What homeschooling and job-hopping trends have in common
That picture is from eight years ago. Me with my cofounders for Brazen Careerist. Here’s what that site looks like now. Hopefully the company will exit soon because I would really like to cash in my founder’s stock.
Until that day, I can cash in on how cute this picture is. People always used to come up to me and say about the cofounders, “Wow, those two are so cute.”
Now, as I look at the picture from eight years ago, I think, “Wow, I used to be cute, too.”
I should make that picture my headshot or something. I need more mileage from that picture.
When I first started writing this blog, Gen Y was just entering the workforce. Their parents had raised them to believe everything they did should have meaning and be fulfilling. So when Gen Y entered the workforce they thought work was a joke. Because, as we all know, entry-level jobs suck.
But unlike other generations, ones that paid their dues, Gen Y just quit. And it was elevated to some sort of national crisis that their generation was spoiled, entitled, lazy, immature.
I never set out to be the spokesperson for Gen Y. But their reaction made total sense to me. You do not have to be older to have a good idea. And of course you should not have to spend years getting people coffee before learning something interesting. So I wrote that in my syndicated column. And then I got fired from a few newspapers.
Then I wrote about how job-hoppers are the most engaged employees, and job-hoppers have the strongest careers, and job-hoppers have the best resumes. Yahoo fired me. Then I launched a startup with two Gen Yers who gave me street-cred as I became more and more vocal about how much we benefit from Generation Y.
The credibility worked: Companies paid me K a speech to talk about the Gen Y workforce and I used that money to fund the startup. My blog took off, the company took off, and, things came full circle when the Gen Yers got sick of working with me because I was old and had kids and couldn’t work as many hours as they did.
Or maybe they got sick of working with me because I kept arguing with the press instead of just giving a good soundbite and shutting up. “It’s bad for the company brand,” my partners would tell me over and over again.
Which may have been true, but that’s not my point.
Robert Wolcott, from Kellogg Business School, finds that successful people do not need to be able to predict what the future will look like. Rather, success depends on being able to see the direction of change and adjusting to move in that direction yourself. Of course, cognitive dissonance holds us back; most people feel comfortable working within a set of rules, and maintaining the status quo. The people who are most comfortable breaking rules generally make the most money. And in many offices the people who are most concerned with following rules get fired fastest – for inflexibility.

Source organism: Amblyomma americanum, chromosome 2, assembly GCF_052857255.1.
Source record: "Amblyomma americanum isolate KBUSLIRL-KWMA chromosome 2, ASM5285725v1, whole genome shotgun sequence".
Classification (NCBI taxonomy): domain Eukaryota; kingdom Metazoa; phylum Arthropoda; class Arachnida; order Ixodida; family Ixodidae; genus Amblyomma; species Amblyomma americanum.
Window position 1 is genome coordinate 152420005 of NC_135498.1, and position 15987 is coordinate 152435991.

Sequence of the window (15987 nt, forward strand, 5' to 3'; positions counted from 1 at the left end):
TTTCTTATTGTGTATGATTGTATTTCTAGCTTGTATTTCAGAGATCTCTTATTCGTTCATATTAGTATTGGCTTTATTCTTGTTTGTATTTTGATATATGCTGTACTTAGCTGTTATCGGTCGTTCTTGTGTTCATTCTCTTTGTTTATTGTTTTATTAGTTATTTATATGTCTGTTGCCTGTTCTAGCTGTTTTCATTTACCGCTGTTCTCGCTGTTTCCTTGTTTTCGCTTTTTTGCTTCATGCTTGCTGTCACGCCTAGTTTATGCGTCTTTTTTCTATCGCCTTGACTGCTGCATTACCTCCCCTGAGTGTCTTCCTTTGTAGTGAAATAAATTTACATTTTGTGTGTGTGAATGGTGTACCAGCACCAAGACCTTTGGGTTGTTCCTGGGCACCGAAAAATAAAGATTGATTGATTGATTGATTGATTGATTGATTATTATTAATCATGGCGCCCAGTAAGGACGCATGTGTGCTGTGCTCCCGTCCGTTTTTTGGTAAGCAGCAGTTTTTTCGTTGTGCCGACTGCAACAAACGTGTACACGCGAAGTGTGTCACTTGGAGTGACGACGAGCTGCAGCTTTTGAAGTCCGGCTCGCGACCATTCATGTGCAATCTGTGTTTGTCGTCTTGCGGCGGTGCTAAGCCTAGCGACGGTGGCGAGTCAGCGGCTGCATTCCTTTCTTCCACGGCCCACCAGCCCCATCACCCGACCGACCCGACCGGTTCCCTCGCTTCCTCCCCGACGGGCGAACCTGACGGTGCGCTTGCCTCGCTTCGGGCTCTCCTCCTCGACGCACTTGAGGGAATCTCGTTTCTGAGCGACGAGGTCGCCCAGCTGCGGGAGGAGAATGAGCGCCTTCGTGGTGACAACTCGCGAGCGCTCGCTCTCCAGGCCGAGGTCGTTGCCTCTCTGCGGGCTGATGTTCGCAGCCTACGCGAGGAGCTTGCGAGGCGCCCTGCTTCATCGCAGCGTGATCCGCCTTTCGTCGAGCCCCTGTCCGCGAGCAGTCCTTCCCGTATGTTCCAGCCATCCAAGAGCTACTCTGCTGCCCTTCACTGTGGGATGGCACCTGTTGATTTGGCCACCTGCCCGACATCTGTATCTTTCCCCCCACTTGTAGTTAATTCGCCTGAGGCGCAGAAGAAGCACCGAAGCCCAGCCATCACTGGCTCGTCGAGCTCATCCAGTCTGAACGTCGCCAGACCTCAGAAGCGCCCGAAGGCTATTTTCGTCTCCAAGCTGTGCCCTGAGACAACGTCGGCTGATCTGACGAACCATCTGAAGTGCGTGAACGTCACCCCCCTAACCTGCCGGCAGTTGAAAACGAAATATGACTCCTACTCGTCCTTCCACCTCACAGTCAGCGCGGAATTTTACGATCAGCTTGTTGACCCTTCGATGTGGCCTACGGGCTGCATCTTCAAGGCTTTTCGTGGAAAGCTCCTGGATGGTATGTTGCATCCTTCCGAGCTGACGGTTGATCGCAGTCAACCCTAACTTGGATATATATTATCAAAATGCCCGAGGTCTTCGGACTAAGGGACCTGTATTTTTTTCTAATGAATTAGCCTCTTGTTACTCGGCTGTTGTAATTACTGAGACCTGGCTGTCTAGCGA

In the book , Brene Brown says that “being ourselves, risking judgment, risking being seen, actually leads to happiness.” Brown writes about vulnerability, and that’s an important tenant to taking action on a trend. If you do what everyone else does, it’s unlikely they will judge you harshly. So it feels safe. But Brown explains how staying safe is akin to being unable to be vulnerable.
Today switching jobs is totally acceptable. In fact, the average 29 year old has had seven jobs, and the job hopping does not decrease as people get older. I could see that was coming. I knew.
So often we read about trends and we hear predictions, and we do nothing. Because it feels prudent. But that’s actually the most high-risk move – to avoid moving in the direction of a trend. Not because you’ll miss the trend, but because you’ll miss opportunities to live your life according to your own values.
People used to ask me how I knew how Gen Y would change the workforce. And it was so obvious to me when I looked at what was happening around me. Now I think the same thing about homeschooling: It’s the next obvious thing that is happening, so we might as well get on board before getting left behind. The same type of person who was desperately trying to hold on to an outdated workplace yesterday is desperately trying to hold on to an outdated education system today.
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